ARTIFICIAL GENERAL VISION
HUMAN-LIKE ACTIVE VISION
In the natural environment, the main channel for obtaining information by humans and animals is vision. An AGI system that claims to have a level of ability comparable to that of a human must have a vision system close to the human one. To determine what it means "comparable to human vision", we will analyze the specifics of human vision.
The most essential feature is the dominant role of contours over color and brightness. A human can easily identify an object regardless of color and brightness; a pink elephant remains an elephant, a light elephant against a darker background is perceived as identical to a dark elephant against a light background, and an elephant in an outline drawing is identified as simply as in a halftone. Any drawing tutorial teaches a sequence of actions that mimics the analysis of images that our brains perform on a subconscious level - from the main outlines to the outlines of the details and only then - adding color and brightness to the areas bounded by the contours:
The cardinal aspect of the contour-based approach is that retaining essential information about an object drastically reduces the amount of data. Building a contour picture of a scene is de facto data compression with low loss of information content and high compression rate (according to our estimates, compression rate may be in the range 100..1000 or even more).
The second feature is that the brain analyzes both the shape and the relative position and orientation of the contour fragments, building a structured description (model) of the objects and the scene as a whole. The same pieces of the contours are "assembled" by the brain into different objects depending on the relative position, orientation, and relative size of the parts:
If a combination of contours as a whole is not recognized as a known object, it can nevertheless be described as a new combination of known components; for example, the image of Pegasus is interpreted as a "horse with wings". The fact that the object is unknown does not prevent the construction of its structured description; if the same thing comes back into the field of vision, it is identified by comparing the memorized description as an object that has already been seen before. The process is similar to a situation with an unknown word in the text: we may not know the meaning of a word, but this prevents us from remembering and recognizing it when we meet it again.
Finally, the third aspect is that the process of analyzing a visible scene — building a structured description and updating it — is performed by the brain permanently and simultaneously with a change in the environment; the visual model includes not only what falls into the field of view at the moment, but also what is seen before, but is now out of sight. The brain builds a visual picture of the entire environment, updating it with information extracted from the current field of view; the gaze (and, accordingly, the field of view) moves according to what our attention is directed to. Closing our eyes, we can mentally "see" the entire environment and take objects without opening our eyes (not always successful due to the lack of visual control over the movement of the hand).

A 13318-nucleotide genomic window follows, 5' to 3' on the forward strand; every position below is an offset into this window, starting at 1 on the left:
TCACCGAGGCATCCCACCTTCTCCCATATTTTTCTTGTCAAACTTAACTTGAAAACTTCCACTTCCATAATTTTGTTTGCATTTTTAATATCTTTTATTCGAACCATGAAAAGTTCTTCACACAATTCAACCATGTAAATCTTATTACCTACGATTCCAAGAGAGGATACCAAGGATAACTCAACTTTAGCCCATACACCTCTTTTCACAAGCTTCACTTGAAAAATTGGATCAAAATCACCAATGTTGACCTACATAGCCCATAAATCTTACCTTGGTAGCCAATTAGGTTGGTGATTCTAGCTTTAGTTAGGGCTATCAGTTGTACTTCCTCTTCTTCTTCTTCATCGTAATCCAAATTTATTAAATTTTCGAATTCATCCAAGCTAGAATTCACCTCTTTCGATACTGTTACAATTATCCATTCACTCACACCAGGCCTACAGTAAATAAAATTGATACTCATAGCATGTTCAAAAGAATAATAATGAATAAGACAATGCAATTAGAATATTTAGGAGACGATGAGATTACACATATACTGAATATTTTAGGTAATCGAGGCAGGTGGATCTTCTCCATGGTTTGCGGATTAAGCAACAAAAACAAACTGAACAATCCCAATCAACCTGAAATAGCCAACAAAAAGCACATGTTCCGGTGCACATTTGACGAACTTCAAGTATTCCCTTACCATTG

The process as a whole is entirely consistent with the conceptual scheme of building a model of the current situation described earlier in NUTS AND BOLTS OF THE DECISION MAKING.
Comparing the above with the currently popular image recognition systems based on neural networks, it is easy to conclude that image analysis by neural networks does not correspond to human vision. Some of the missing capabilities can be compensated for by combining the capabilities of neural networks with other algorithms. Still, the fundamental aspect - the use of contours as the primary source of information - in this case, remains "overboard."
Detection of contours by algorithms for filtering pixel images has long been known, but the result is again formed as a pixel array, not as a set of contour fragments suitable for manipulating with them.
Obviously, the effectiveness of using a structured model of a visual scene depends radically on the complexity of comparing elementary fragments of contours for identity, even though they can differ in size and orientation. This, in turn, depends on the way the information about the elementary contour is presented. This, in turn, depends on the form of presenting information about an elemental fragment of the contour. Ideally, the shape, size, position, and orientation are specified separately so that the description is a set of "orthogonal" characteristics that can be defined and compared independently of each other.
Taking a smooth curve for an atomic fragment of a contour, it is easy to find that the minimum circumcircle naturally gives us two of the required characteristics: size (radius) and location (coordinates of the center). This is ensured by the uniqueness of the minimum circumcircle for any fragment of the contour as well as any combination of such fragments, including hierarchical models of objects in the visual scene.